How should students be grouped for instruction?

An important component of effective Reciprocal Teaching is providing students with frequent opportunities to practice applying the strategies with the guidance of others who are more capable. For this reason, it is recommended that students be taught in small heterogeneous groups to ensure that each student has ample opportunities to practice using the strategies while receiving evaluative feedback about his/her performance. Generally, the optimal group size is between six to eight students. In groups larger than eight, it becomes difficult to provide the opportunity for each student to take a turn applying the strategies on a frequent basis. This kind of frequent guided practice is essential in helping students to become more proficient in their use of the strategies. Some teachers have modified the procedure for whole-class instruction by incorporating more writing activities to provide students opportunities to practice applying the strategies and to receive teacher feedback regarding their performance.

What criteria should be used to select appropriate instructional materials for teaching students to use the Reciprocal Teaching procedure?

When selecting instructional materials there are a number of issues to consider that include selecting materials on the basis of the students’ reading/listening comprehension level, identifying materials that are sufficiently challenging as well as, incorporating text that is representative of the kinds of materials students are expected to read in school. When implementing Reciprocal Teaching as a reading comprehension intervention, reading materials should be selected at the students’ instructional reading level. If there is concern that decoding itself poses a significant problem, the text can be read aloud.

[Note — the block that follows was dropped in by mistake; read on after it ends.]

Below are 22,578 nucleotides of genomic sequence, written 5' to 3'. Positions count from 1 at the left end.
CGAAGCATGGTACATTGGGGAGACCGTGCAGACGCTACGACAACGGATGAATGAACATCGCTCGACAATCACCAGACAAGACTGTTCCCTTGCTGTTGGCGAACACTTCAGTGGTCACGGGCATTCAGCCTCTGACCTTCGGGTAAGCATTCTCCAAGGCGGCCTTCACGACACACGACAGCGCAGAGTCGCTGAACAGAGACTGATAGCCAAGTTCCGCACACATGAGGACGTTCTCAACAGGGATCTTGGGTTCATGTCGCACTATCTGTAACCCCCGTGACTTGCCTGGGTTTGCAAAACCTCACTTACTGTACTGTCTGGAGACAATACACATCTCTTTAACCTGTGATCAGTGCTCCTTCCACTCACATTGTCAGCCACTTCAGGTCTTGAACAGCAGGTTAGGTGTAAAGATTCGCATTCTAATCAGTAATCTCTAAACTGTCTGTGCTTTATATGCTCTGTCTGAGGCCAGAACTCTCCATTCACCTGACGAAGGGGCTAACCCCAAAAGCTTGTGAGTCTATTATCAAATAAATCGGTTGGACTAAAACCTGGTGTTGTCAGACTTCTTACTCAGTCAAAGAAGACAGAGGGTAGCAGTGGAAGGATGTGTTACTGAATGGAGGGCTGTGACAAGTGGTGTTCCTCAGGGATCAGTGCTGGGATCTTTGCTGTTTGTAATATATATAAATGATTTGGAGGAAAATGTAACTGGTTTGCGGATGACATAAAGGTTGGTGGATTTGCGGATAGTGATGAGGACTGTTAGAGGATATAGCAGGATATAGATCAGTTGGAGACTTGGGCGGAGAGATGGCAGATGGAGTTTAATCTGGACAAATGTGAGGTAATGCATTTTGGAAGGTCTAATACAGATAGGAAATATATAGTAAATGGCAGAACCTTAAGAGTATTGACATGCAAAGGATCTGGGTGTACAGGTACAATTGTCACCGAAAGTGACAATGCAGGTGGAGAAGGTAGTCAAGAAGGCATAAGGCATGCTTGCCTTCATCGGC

The second issue to consider when selecting instructional materials is trying to identify materials that are sufficiently challenging to the students. This is important since materials that are difficult to understand provide a reason for the students to employ the strategies to assist their comprehension. This issue is particularly important for students who are reading at lower reading levels, since the content of primary-level text is often so simplistic that it would be difficult, if not impossible, to carry on a sustained discussion about the content. For that reason, it might be necessary to implement Reciprocal Teaching as a read-along activity especially for older students with low reading levels. This provides them the opportunity to use the strategies to improve their comprehension while working with more difficult text.